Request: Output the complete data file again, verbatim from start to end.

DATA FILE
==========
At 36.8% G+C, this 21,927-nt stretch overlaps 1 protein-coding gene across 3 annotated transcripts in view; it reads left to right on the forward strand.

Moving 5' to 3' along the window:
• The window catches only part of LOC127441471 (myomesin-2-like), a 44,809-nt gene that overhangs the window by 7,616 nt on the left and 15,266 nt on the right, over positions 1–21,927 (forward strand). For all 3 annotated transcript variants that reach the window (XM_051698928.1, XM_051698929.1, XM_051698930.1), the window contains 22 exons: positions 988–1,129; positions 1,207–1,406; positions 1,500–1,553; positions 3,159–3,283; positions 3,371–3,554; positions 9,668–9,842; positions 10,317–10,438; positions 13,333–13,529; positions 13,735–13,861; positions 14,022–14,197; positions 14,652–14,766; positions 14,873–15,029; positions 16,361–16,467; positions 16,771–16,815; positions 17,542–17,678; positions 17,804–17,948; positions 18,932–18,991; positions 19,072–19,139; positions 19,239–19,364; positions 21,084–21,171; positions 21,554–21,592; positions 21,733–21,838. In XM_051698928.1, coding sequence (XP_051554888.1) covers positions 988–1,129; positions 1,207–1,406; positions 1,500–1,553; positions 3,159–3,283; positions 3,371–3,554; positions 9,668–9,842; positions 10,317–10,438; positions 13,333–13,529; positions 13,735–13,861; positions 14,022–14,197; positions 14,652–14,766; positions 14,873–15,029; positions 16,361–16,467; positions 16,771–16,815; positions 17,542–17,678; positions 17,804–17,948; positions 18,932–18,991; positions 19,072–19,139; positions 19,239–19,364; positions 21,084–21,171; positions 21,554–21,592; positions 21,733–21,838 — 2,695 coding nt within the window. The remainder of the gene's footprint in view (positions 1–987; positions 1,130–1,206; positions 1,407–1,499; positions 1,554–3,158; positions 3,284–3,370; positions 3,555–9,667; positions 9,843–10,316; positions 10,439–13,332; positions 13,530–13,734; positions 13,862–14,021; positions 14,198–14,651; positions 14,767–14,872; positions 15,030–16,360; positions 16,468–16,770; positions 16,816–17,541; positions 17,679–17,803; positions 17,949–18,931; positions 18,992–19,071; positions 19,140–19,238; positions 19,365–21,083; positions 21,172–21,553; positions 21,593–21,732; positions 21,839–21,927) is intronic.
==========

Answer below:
At 36.8% G+C, this 21,927-nt stretch overlaps 1 protein-coding gene across 3 annotated transcripts in view; it reads left to right on the forward strand.

Moving 5' to 3' along the window:
• The window catches only part of LOC127441471 (myomesin-2-like), a 44,809-nt gene that overhangs the window by 7,616 nt on the left and 15,266 nt on the right, over positions 1–21,927 (forward strand). For all 3 annotated transcript variants that reach the window (XM_051698928.1, XM_051698929.1, XM_051698930.1), the window contains 22 exons: positions 988–1,129; positions 1,207–1,406; positions 1,500–1,553; positions 3,159–3,283; positions 3,371–3,554; positions 9,668–9,842; positions 10,317–10,438; positions 13,333–13,529; positions 13,735–13,861; positions 14,022–14,197; positions 14,652–14,766; positions 14,873–15,029; positions 16,361–16,467; positions 16,771–16,815; positions 17,542–17,678; positions 17,804–17,948; positions 18,932–18,991; positions 19,072–19,139; positions 19,239–19,364; positions 21,084–21,171; positions 21,554–21,592; positions 21,733–21,838. In XM_051698928.1, coding sequence (XP_051554888.1) covers positions 988–1,129; positions 1,207–1,406; positions 1,500–1,553; positions 3,159–3,283; positions 3,371–3,554; positions 9,668–9,842; positions 10,317–10,438; positions 13,333–13,529; positions 13,735–13,861; positions 14,022–14,197; positions 14,652–14,766; positions 14,873–15,029; positions 16,361–16,467; positions 16,771–16,815; positions 17,542–17,678; positions 17,804–17,948; positions 18,932–18,991; positions 19,072–19,139; positions 19,239–19,364; positions 21,084–21,171; positions 21,554–21,592; positions 21,733–21,838 — 2,695 coding nt within the window. The remainder of the gene's footprint in view (positions 1–987; positions 1,130–1,206; positions 1,407–1,499; positions 1,554–3,158; positions 3,284–3,370; positions 3,555–9,667; positions 9,843–10,316; positions 10,439–13,332; positions 13,530–13,734; positions 13,862–14,021; positions 14,198–14,651; positions 14,767–14,872; positions 15,030–16,360; positions 16,468–16,770; positions 16,816–17,541; positions 17,679–17,803; positions 17,949–18,931; positions 18,992–19,071; positions 19,140–19,238; positions 19,365–21,083; positions 21,172–21,553; positions 21,593–21,732; positions 21,839–21,927) is intronic.